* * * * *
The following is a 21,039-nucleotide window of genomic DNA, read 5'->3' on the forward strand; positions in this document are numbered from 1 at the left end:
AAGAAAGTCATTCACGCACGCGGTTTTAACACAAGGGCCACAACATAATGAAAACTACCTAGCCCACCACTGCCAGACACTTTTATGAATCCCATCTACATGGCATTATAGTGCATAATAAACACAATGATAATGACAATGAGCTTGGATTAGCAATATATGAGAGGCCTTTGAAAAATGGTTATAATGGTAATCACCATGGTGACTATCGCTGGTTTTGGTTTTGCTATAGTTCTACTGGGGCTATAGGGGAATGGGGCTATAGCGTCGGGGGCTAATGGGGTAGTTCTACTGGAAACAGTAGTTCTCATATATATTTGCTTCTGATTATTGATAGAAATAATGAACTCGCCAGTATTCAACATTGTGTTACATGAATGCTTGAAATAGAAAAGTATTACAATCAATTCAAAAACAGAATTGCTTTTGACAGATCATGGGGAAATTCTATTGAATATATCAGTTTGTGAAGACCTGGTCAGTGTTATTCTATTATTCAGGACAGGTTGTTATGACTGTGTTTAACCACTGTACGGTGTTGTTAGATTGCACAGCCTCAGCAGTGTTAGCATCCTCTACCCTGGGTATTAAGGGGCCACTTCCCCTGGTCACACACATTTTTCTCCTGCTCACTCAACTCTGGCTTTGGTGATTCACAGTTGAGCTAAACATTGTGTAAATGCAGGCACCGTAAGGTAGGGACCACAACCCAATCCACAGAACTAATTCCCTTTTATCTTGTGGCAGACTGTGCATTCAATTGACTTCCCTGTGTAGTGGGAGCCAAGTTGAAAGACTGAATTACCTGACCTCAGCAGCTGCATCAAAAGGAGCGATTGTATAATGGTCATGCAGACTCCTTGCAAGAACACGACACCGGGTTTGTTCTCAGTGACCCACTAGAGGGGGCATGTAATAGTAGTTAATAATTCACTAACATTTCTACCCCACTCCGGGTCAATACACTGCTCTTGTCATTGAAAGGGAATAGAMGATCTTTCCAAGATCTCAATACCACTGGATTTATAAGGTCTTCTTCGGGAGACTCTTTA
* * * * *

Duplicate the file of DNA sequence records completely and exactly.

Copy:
The following is a 21,039-nucleotide window of genomic DNA, read 5'->3' on the forward strand; positions in this document are numbered from 1 at the left end:
AAGAAAGTCATTCACGCACGCGGTTTTAACACAAGGGCCACAACATAATGAAAACTACCTAGCCCACCACTGCCAGACACTTTTATGAATCCCATCTACATGGCATTATAGTGCATAATAAACACAATGATAATGACAATGAGCTTGGATTAGCAATATATGAGAGGCCTTTGAAAAATGGTTATAATGGTAATCACCATGGTGACTATCGCTGGTTTTGGTTTTGCTATAGTTCTACTGGGGCTATAGGGGAATGGGGCTATAGCGTCGGGGGCTAATGGGGTAGTTCTACTGGAAACAGTAGTTCTCATATATATTTGCTTCTGATTATTGATAGAAATAATGAACTCGCCAGTATTCAACATTGTGTTACATGAATGCTTGAAATAGAAAAGTATTACAATCAATTCAAAAACAGAATTGCTTTTGACAGATCATGGGGAAATTCTATTGAATATATCAGTTTGTGAAGACCTGGTCAGTGTTATTCTATTATTCAGGACAGGTTGTTATGACTGTGTTTAACCACTGTACGGTGTTGTTAGATTGCACAGCCTCAGCAGTGTTAGCATCCTCTACCCTGGGTATTAAGGGGCCACTTCCCCTGGTCACACACATTTTTCTCCTGCTCACTCAACTCTGGCTTTGGTGATTCACAGTTGAGCTAAACATTGTGTAAATGCAGGCACCGTAAGGTAGGGACCACAACCCAATCCACAGAACTAATTCCCTTTTATCTTGTGGCAGACTGTGCATTCAATTGACTTCCCTGTGTAGTGGGAGCCAAGTTGAAAGACTGAATTACCTGACCTCAGCAGCTGCATCAAAAGGAGCGATTGTATAATGGTCATGCAGACTCCTTGCAAGAACACGACACCGGGTTTGTTCTCAGTGACCCACTAGAGGGGGCATGTAATAGTAGTTAATAATTCACTAACATTTCTACCCCACTCCGGGTCAATACACTGCTCTTGTCATTGAAAGGGAATAGAMGATCTTTCCAAGATCTCAATACCACTGGATTTATAAGGTCTTCTTCGGGAGACTCTTTA